Free State. Two years later, the French established an outpost
at Bangui, and in 1894, Oubangui-Chari became a French territory.
However, the French did not consolidate their control over
the area until 1903.
1940, the territory responded to the call from Gen. Charles
de Gaulle to fight for Free France. After World War II, the
French Constitution of 1946 inaugurated the first of a series
of reforms that led eventually to complete independence for
all French territories in western and equatorial Africa.
country achieved a modicum of independence in the 1950’s,
thanks to various provisions by France, including elimination
of some voting inequalities and provisions for the creation
of some organs of self-government in each territory. But on
January 1, 1966, following a swift and almost bloodless coup,
Col. Jean-Bedel Bokassa assumed power as President of the
Republic. Bokassa abolished the constitution, dissolved the
National Assembly, and issued a decree that placed all legislative
and executive powers in the hands of the President. On December
4, 1976, the republic became a monarchy.
riots in Bangui and the murder of between 50 and 200 schoolchildren,
former President Dacko led a successful French-backed coup
against Bokassa on September 20, 1979. Dacko's efforts to
promote economic and political reforms proved ineffectual,
and on September 1, 1981, Gen. Andre Kolingba overthrew him
in a bloodless coup. For four years, Kolingba led the country
as head of the Military Committee for National Recovery (CRMN).
the CRMN was dissolved, and Kolingba named a new cabinet with
increased civilian participation, signaling the start of a
return to civilian rule. The process of democratization quickened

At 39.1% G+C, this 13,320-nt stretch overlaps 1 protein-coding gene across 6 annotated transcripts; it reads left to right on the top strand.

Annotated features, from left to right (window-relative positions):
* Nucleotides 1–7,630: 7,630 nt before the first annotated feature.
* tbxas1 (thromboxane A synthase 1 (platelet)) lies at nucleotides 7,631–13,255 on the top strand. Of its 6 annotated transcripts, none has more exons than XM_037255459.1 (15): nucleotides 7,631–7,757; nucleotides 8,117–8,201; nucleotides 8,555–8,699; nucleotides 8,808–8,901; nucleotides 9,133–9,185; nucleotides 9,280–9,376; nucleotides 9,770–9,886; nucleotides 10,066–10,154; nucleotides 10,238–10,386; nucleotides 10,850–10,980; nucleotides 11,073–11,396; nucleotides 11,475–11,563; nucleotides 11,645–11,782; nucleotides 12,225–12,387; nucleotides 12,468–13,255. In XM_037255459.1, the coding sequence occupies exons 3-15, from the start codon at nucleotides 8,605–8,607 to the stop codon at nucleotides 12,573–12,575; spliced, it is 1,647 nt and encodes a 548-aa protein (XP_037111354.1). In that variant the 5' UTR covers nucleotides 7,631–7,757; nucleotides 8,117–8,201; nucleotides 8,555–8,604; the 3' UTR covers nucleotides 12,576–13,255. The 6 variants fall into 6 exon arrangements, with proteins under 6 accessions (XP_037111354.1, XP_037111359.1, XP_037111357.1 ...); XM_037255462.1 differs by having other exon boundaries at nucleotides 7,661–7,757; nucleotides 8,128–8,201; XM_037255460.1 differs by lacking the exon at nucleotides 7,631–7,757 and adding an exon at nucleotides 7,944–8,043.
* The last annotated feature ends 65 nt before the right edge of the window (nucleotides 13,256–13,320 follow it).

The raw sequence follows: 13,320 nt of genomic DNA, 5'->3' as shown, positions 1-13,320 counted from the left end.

in 1986 with the creation of a new political party, the Rassemblement
Democratique Centrafricain (RDC), and the drafting of a new
constitution that subsequently was ratified in a national
Kolingba was sworn in as constitutional President on November
29, 1986. The constitution established a National Assembly
made up of 52 elected deputies, elected in July 1987. Due
to mounting political pressure, in 1991 President Kolingba
announced the creation of a national commission to rewrite
the constitution to provide for a multi-party system. Multi-party
presidential elections were conducted in 1992 but were later
cancelled due to serious logistical and other irregularities.
Ange Felix Patasse won a second-round victory in rescheduled
elections held in October 1993, and was re-elected for another
6-year term in September 1999.
2001 rebel forces within the C.A.R. military, led by former
President and Army General Andre Kolingba, attempted a military
coup. After several days of heavy fighting, forces loyal to
the government, aided by a small number of troops from Libya
and the Congolese rebel Movement for the Liberation of the
Congo (MLC), were able to put down the coup attempt. In November
2001, there were several days of sporadic gunfire between
members of the Presidential Security Unit and soldiers defending
sacked Chief of Staff of the Armed Forces Francois Bozize,
who fled to Chad. In mid-2002 there were skirmishes on the
round of presidential and legislative elections were held
in March 2005, and in May, President Bozize defeated former
Prime Minister Martin Ziguele in a second-round runoff. On
June 13, Bozize named Elie Dote, an agricultural engineer
who had worked at the African Development Bank, his new Prime
maintains fairly close ties to France. In the late 1990s,
France withdrew forces stationed in the C.A.R. Multilateral
organizations, including the World Bank, International Monetary
Fund, UN agencies, European Union, and the African Development
Bank, as well as bilateral donors, including Germany, Japan,
the European Union, China, and the United States, are significant
development partners for the C.A.R.